The scene I chose to analyze begings at 11:34 into the film “Gangs of New York” which is right after Bill Cutting softly butcher “Priest” Vallon, all the while “Amsterdam” as a child witnesses the account of his father’s slaying. The shot at 11:34 is of a fallen “Priest”  who is focused on in a close up on a backdrop of blood trickled snow as the back of “Amsterdam”s” head and body covers the left side of the frame. The snow is wisely used as a symbol for “Amsterdam’s” innocense which is lost at the sight of his father’s death. This scene continues with “Priest Vallon” placing his blood stained hand on his son’s almost pale white face, symbolizing the evil and death that “Amsterdam” will face throughout the film. At 12:02 into the film, the scene continues with “Priest” telling Bill to “Finish it” after telling “Amsterdam” “Don’t never look away” which leads to the catalyst of the movie, the vengeance for “Priest” Vallon. All three characters are connected by touch in the close up which leads to a low angle shot of “The Butcher” ending “Priest’s” life.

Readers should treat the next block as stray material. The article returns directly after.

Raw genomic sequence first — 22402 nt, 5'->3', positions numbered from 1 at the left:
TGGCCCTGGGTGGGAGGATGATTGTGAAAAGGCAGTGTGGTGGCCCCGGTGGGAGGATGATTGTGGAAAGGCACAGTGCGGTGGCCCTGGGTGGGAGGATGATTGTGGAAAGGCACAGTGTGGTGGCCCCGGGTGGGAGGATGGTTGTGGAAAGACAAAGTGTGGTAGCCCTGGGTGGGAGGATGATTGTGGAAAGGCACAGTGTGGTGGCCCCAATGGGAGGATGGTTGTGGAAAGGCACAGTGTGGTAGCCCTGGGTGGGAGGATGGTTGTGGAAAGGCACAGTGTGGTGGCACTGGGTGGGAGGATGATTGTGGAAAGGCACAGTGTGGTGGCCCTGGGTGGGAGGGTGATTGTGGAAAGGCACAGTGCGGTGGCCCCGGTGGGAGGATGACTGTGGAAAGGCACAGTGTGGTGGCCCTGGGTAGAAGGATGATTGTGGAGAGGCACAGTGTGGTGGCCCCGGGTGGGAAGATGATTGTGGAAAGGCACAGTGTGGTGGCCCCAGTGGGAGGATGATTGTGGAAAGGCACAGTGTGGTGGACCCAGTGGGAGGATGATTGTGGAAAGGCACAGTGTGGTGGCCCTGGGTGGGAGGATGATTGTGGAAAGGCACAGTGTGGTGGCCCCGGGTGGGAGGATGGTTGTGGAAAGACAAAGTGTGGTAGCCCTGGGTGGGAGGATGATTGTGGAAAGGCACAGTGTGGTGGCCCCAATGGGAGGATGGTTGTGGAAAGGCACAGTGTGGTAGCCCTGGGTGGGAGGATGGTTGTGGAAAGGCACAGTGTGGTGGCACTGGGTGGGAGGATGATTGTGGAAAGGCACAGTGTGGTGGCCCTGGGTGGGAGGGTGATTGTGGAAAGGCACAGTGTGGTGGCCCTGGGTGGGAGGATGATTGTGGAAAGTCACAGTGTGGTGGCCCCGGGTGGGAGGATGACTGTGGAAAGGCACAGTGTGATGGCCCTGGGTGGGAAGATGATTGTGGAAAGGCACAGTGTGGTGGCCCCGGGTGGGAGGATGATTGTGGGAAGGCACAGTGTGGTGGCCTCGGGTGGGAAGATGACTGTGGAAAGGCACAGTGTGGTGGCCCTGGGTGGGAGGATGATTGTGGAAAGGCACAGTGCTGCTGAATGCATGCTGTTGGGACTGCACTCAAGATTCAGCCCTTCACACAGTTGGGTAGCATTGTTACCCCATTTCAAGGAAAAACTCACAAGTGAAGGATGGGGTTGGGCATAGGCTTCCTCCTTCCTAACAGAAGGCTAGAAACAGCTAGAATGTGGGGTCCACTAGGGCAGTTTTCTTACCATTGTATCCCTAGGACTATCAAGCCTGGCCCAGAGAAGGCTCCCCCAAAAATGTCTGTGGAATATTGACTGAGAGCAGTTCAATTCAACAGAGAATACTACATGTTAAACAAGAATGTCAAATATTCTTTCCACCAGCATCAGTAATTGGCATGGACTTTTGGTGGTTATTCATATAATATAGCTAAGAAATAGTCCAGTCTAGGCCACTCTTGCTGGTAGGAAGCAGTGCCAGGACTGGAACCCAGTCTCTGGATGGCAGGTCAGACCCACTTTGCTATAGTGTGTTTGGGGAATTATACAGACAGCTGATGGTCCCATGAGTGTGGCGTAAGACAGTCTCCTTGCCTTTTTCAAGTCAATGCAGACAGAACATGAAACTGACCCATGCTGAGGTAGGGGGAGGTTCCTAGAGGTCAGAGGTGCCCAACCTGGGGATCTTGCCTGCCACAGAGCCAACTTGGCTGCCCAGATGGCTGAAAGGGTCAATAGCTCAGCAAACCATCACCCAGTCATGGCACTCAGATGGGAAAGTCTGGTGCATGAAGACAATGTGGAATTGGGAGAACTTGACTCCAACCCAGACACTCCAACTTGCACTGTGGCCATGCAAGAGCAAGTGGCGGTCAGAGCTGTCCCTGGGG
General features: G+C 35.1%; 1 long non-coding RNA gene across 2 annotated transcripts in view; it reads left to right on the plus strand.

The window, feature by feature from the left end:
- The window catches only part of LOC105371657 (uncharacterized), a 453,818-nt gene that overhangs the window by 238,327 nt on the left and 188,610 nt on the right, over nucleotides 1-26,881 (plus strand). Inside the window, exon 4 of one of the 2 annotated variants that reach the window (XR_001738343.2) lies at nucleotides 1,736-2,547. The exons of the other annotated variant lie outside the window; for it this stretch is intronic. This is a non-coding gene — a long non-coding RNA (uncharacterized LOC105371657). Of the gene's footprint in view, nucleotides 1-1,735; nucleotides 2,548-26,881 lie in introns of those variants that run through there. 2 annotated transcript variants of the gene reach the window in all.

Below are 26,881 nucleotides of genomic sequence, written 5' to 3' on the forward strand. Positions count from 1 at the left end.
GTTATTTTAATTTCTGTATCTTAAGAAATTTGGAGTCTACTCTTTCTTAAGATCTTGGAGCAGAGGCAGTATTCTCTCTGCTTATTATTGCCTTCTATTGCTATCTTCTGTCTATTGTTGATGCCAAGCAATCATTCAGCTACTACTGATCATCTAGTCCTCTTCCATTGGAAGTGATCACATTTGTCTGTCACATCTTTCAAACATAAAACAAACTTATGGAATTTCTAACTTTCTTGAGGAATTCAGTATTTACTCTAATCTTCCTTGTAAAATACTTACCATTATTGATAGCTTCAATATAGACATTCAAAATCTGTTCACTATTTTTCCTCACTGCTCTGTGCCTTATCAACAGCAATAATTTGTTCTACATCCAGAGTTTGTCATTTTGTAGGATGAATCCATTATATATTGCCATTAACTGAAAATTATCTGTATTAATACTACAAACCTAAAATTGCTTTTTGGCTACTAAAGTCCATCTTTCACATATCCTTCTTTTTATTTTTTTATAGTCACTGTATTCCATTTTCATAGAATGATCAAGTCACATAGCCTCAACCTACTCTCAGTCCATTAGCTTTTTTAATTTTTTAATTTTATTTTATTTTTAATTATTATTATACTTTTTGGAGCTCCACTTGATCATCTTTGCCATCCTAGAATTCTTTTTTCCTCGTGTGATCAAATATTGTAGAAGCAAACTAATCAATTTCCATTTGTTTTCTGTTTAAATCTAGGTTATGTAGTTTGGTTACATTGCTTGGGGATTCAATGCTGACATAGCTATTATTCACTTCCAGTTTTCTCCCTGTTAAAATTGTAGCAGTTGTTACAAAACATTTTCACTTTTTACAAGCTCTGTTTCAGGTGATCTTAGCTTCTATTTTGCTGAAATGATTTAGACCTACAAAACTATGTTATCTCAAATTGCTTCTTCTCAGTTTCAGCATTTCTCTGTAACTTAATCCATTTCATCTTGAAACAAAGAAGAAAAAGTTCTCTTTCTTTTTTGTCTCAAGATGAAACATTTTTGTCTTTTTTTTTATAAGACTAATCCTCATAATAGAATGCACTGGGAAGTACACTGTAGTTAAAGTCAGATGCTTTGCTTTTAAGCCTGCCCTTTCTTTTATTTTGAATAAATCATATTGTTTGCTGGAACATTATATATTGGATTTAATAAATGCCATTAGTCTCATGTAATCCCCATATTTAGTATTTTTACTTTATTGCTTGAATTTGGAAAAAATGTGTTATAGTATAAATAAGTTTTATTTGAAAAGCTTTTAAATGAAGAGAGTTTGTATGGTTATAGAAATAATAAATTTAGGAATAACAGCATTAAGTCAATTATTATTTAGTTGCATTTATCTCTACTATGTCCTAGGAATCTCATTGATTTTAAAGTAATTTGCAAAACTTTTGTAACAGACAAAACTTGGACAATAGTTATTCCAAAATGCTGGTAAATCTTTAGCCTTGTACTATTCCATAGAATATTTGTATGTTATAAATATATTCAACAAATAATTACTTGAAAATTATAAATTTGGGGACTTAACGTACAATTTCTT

The scene is integral to the film’s central plot of revenge at the behest of “Amsterdam’s” character for his father because it depicts the incident that leads to the abandonment of “Amsterdam’s” childhood, which is symbolically shown through “Hell’s Gate Institution”, the detention center his character is sent after the death of his father.

Assignment #1 Edison & Early Cinema Mouloud Neggaz

In regards to Thomas A. Edison and the origins of cinema, he was an ultimate opportunist who believed in the medium’s ability to attract an audience and make a profit in the process. After all it is Thomas A. Edison who developed “The first commercially successful modern motion picture system…” according to the film “Edison: The Invention of the Movies”. Edison approached and worked alongside William Kennedy Laurie Dickson, his co-inventor. Edison developed the film’s potential through the addition of sound by working with Edward Muybridge and his invention the zoopraxiscope, which was an early form of a projector. Edison combined his phonograph, which recorded and reproduced sound as stated in the documentary “Edison: The Invention of the Movies”, with Muybridge’s zoopraxiscope to introduce the concept of image and sound synchronicity or the primitive version of a film.

After 1888, Edison dominated the film market for about 4 years, further enhancing technical aspects of the film-making process by investing in inventions that have left a last impact on the industry and culture of society en masse.